I am starting to experiment with this antenna tuning concept. Maybe it'll work, perhaps not. If anyone else gets one working, write it up in the P-X!

Note: Amidon and Palomar are both regular QST advertisers.


It's a STORY . . . it's a REVIEW . . . It's a TIP

by Master Jeff, WA1MBK, Mighty Big Keilbasa Radio

While doing some window shopping recently, I noticed that a new Radio Shack store had opened in this particular plaza. "Ah, just what the world needs," I mused, "yet ANOTHER Radio Shack store!" This was the closest one to my house, though, and for potential future convenience's sake, into the store I went to see how healthy their parts inventory was.

It appeared that the Tandy marketing staff in Fort Worth had set a trap for me. This store had some hooks, items priced well below regular price, to get people into the store; grabbers, if you will. Right in the entrance area of the store was a placard displaying these hooks.

It jumped out at me; it REALLY did. The Radio Shack 10-band stereo equalizer model 31-2018, normally priced at $79.95 (ouch!) was on Grand Opening Special for a mere $39.95 (now THAT'S more like it!)! Quickly locating a nearby phone booth, I frantically called the XYL, Pam, KA1QVE, and proceeded to beg, promise, plead, cajole, and do all those things that married men do, yet seldom admit to doing, when they want to spend some of the "mutual funds" on some new toy for the shack. Yes, my secret crazy money stash was depleted at the time.

We agreed (she dictated) that I could buy an equalizer for MBK Radio if and only if I bought yet ANOTHER one for our (her) home stereo system in the living room. I feigned reluctance, yet agreed to those terms.

To make a long story even longer, the equalizer works fine. There is in/out patching on the microphone channel strips of the MBK Audio Mixer Board - where I patch one channel of the equalizer. The other channel of the EQ is presently just a space. Thus far, the EQ has been immune to RFI. The cabinet is fairly well shielded, although I did wrap the AC cord on a ferrite rod close to the chassis. This was more an exercise of goodwill than of necessity. The EQ features a stereo expander circuit which can be switched in and out. It appears schematically to be a variable phase control and operationally gives significant bass boost in my set up.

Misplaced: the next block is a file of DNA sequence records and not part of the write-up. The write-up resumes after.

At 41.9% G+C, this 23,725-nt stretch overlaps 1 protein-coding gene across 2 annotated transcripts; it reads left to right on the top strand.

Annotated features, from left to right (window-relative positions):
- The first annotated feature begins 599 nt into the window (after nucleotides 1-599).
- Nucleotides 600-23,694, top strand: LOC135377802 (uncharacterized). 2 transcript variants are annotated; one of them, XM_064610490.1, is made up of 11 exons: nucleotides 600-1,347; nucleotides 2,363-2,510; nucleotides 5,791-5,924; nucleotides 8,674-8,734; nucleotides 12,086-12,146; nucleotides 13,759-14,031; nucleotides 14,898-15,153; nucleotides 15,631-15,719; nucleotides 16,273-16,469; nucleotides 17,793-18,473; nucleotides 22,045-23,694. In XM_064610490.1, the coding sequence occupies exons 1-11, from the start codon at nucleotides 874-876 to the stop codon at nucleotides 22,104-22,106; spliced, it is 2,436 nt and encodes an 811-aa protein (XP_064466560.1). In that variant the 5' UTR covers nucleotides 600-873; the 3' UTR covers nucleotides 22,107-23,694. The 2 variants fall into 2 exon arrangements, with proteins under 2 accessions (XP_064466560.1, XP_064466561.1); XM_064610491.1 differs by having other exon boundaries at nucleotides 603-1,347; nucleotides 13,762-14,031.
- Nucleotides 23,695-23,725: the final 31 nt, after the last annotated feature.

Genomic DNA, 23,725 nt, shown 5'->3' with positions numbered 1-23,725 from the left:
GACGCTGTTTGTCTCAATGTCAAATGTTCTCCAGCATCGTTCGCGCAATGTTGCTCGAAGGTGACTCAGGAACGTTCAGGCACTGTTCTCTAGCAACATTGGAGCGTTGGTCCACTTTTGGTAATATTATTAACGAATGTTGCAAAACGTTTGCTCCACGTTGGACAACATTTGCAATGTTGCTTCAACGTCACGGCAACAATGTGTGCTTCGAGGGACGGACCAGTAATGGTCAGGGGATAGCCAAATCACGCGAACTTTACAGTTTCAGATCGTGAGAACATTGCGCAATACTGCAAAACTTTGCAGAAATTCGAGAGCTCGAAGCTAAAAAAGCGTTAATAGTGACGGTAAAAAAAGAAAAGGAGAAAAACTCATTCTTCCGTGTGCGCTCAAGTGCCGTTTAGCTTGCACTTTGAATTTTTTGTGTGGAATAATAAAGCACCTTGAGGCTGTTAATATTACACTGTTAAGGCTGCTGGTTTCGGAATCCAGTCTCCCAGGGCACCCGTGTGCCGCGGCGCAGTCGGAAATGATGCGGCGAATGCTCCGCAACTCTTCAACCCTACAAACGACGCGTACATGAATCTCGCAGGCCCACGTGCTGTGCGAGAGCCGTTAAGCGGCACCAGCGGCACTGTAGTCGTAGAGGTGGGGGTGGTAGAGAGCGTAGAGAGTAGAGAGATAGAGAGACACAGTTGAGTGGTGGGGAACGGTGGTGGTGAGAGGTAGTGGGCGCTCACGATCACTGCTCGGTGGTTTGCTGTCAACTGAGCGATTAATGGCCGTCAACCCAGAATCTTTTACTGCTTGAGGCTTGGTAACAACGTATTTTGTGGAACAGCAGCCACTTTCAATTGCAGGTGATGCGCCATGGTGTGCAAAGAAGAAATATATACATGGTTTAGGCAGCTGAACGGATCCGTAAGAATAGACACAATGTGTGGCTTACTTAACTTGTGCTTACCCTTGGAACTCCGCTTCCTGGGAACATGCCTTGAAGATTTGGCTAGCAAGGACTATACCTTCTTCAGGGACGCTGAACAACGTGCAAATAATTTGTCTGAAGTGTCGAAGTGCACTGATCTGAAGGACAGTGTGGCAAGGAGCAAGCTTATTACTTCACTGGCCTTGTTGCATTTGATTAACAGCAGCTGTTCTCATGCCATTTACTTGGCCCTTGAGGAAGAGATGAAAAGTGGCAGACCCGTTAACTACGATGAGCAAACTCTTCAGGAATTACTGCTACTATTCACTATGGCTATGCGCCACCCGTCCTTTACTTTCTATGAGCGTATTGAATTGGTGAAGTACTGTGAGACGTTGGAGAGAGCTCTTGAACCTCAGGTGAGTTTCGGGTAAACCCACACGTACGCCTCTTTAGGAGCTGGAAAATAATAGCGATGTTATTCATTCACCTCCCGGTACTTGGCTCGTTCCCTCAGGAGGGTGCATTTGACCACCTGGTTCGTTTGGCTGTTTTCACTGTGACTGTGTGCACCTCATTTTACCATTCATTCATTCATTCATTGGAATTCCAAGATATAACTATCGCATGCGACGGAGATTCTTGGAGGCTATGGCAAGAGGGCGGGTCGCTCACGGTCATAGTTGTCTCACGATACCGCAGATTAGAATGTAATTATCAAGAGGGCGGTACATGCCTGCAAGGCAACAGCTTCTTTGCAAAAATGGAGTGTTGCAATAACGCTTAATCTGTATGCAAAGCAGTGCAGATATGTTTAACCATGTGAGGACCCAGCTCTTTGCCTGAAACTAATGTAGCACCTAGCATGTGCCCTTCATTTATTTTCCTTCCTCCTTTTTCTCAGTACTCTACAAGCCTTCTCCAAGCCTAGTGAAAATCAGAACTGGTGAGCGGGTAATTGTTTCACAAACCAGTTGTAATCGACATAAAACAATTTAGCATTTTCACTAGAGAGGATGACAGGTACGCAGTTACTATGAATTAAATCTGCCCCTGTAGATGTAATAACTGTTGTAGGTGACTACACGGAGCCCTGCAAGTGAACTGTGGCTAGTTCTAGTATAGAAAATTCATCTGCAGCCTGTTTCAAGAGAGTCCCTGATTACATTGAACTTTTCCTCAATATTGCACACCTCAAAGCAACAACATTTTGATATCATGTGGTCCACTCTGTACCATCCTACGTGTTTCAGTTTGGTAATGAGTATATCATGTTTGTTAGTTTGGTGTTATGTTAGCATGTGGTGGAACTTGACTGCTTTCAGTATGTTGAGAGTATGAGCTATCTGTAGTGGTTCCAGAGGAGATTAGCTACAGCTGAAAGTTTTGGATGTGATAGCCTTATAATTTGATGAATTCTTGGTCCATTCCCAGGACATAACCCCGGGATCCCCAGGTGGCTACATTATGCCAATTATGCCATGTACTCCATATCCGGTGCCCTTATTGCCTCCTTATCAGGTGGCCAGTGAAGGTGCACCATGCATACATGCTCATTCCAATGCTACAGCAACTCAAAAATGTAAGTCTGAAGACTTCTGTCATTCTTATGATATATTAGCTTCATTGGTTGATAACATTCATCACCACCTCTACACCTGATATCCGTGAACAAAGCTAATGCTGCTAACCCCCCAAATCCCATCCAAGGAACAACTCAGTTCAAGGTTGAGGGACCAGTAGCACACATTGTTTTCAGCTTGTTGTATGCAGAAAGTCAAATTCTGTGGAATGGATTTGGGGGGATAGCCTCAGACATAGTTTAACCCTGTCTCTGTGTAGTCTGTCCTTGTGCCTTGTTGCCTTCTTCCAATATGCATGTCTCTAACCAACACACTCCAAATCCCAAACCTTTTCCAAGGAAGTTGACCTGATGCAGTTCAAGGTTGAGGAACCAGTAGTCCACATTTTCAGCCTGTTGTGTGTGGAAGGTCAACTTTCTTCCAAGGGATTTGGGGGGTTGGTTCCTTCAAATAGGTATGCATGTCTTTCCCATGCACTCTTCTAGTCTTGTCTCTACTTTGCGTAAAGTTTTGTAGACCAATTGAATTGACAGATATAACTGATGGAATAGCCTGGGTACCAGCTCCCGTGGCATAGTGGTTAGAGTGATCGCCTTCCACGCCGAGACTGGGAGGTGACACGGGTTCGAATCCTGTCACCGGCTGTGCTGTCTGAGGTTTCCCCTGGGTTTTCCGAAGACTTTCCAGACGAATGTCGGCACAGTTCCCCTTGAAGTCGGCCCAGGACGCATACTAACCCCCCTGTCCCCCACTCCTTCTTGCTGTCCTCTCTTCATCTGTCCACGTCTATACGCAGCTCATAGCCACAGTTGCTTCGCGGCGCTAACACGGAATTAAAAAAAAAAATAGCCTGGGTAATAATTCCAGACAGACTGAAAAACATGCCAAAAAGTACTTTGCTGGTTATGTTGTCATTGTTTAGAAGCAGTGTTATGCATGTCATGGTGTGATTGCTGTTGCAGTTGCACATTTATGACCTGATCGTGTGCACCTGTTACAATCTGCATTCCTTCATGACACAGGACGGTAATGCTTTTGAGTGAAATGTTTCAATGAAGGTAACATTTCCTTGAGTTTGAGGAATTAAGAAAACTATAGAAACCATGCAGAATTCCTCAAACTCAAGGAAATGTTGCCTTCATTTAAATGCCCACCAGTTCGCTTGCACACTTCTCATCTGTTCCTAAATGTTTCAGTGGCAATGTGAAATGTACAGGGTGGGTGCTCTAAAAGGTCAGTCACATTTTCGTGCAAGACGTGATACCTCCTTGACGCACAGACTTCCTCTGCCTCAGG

Therefore, fellow AMers... if you notice a new Radio Shack store open up in your neighborhood, stop in. They may be pushing the same EQ special at half-price as part of their grand opening act of generosity. You would be hard-pressed to build an EQ that "equals" the model 31-2018 for less than the $39.95 special price.


PLEASE DON'T LOSE THAT NUMBER! If you don't save your back issues of The AM Press/Exchange, please preserve at least one mailing label, or at least jot down the code number. The code number MUST accompany renewals, address change requests, and other correspondence concerning your subscription. Omission of the number will result in a considerable delay in responding to your request.

An Antenna for 15

Byron H. Kretzman W2JTP/7

Arriving at a new QTH it became desirable to check out 15-meter band conditions, and local occupancy. While a simple doublet antenna might have sufficed, a little more gain appeared to be a good idea... A little more without too much more effort. Getting it up in the air involved throwing ropes over the lower branches of a couple of conveniently located pine trees. This brought it up to about 35 feet above the ground.

The antenna, made from #18 electric fence wire, consists of two half waves in phase with a quarter wave open wire matching stub in between the two half waves. Each half wave was cut to 21 feet 11 inches. The quarter wave matching stub was made from two #14 wires spaced 4 inches apart. Its length was 10 feet 11 Inches. Five spreaders were made from 3/8" fiberglass fishing rod stock. Antenna insulators, and the bottom spreader of the matching stub, were made from scrap pieces of printed circuit board, without the foil. Machine screws at the bottom spreader made it easy to connect one end of the RG-59/U feeder used.

Diagram of the antenna

While it might have been more formal to put a shorting bar (wire) at the bottom of the matching stub and top the feeders up an the stub, simplicity dictated the more convenient arrangement of feeding the bottom of the unshorted stub directly from the coax transmission line.